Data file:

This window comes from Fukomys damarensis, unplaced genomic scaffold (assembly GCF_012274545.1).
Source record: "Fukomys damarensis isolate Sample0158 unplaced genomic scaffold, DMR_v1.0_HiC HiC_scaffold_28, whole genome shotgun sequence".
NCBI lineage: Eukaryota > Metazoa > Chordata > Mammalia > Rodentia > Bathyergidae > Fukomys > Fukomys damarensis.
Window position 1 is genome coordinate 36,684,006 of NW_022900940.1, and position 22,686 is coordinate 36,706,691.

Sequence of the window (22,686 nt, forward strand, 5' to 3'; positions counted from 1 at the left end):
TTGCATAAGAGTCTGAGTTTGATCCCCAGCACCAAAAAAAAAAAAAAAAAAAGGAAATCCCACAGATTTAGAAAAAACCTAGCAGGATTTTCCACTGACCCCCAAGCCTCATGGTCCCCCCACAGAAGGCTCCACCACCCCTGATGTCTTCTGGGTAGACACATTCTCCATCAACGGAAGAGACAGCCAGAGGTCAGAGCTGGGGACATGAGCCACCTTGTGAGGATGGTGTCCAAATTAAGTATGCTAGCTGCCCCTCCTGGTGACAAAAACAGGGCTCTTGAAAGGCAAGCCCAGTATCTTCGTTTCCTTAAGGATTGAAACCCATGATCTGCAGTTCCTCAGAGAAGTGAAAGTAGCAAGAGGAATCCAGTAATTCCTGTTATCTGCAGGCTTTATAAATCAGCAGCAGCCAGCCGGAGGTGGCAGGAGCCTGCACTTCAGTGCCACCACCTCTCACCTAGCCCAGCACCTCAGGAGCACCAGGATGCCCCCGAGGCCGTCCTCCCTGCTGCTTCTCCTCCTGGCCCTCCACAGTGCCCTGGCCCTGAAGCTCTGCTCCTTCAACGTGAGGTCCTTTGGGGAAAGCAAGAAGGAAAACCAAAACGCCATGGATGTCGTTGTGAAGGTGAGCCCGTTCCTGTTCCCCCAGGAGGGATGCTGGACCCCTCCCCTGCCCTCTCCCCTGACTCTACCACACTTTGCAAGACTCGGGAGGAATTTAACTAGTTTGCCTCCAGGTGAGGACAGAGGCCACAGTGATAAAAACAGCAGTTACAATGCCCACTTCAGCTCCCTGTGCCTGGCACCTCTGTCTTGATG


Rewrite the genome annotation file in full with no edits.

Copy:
This window comes from Fukomys damarensis, unplaced genomic scaffold (assembly GCF_012274545.1).
Source record: "Fukomys damarensis isolate Sample0158 unplaced genomic scaffold, DMR_v1.0_HiC HiC_scaffold_28, whole genome shotgun sequence".
NCBI lineage: Eukaryota > Metazoa > Chordata > Mammalia > Rodentia > Bathyergidae > Fukomys > Fukomys damarensis.
Window position 1 is genome coordinate 36,684,006 of NW_022900940.1, and position 22,686 is coordinate 36,706,691.

Sequence of the window (22,686 nt, forward strand, 5' to 3'; positions counted from 1 at the left end):
TTGCATAAGAGTCTGAGTTTGATCCCCAGCACCAAAAAAAAAAAAAAAAAAAGGAAATCCCACAGATTTAGAAAAAACCTAGCAGGATTTTCCACTGACCCCCAAGCCTCATGGTCCCCCCACAGAAGGCTCCACCACCCCTGATGTCTTCTGGGTAGACACATTCTCCATCAACGGAAGAGACAGCCAGAGGTCAGAGCTGGGGACATGAGCCACCTTGTGAGGATGGTGTCCAAATTAAGTATGCTAGCTGCCCCTCCTGGTGACAAAAACAGGGCTCTTGAAAGGCAAGCCCAGTATCTTCGTTTCCTTAAGGATTGAAACCCATGATCTGCAGTTCCTCAGAGAAGTGAAAGTAGCAAGAGGAATCCAGTAATTCCTGTTATCTGCAGGCTTTATAAATCAGCAGCAGCCAGCCGGAGGTGGCAGGAGCCTGCACTTCAGTGCCACCACCTCTCACCTAGCCCAGCACCTCAGGAGCACCAGGATGCCCCCGAGGCCGTCCTCCCTGCTGCTTCTCCTCCTGGCCCTCCACAGTGCCCTGGCCCTGAAGCTCTGCTCCTTCAACGTGAGGTCCTTTGGGGAAAGCAAGAAGGAAAACCAAAACGCCATGGATGTCGTTGTGAAGGTGAGCCCGTTCCTGTTCCCCCAGGAGGGATGCTGGACCCCTCCCCTGCCCTCTCCCCTGACTCTACCACACTTTGCAAGACTCGGGAGGAATTTAACTAGTTTGCCTCCAGGTGAGGACAGAGGCCACAGTGATAAAAACAGCAGTTACAATGCCCACTTCAGCTCCCTGTGCCTGGCACCTCTGTCTTGATG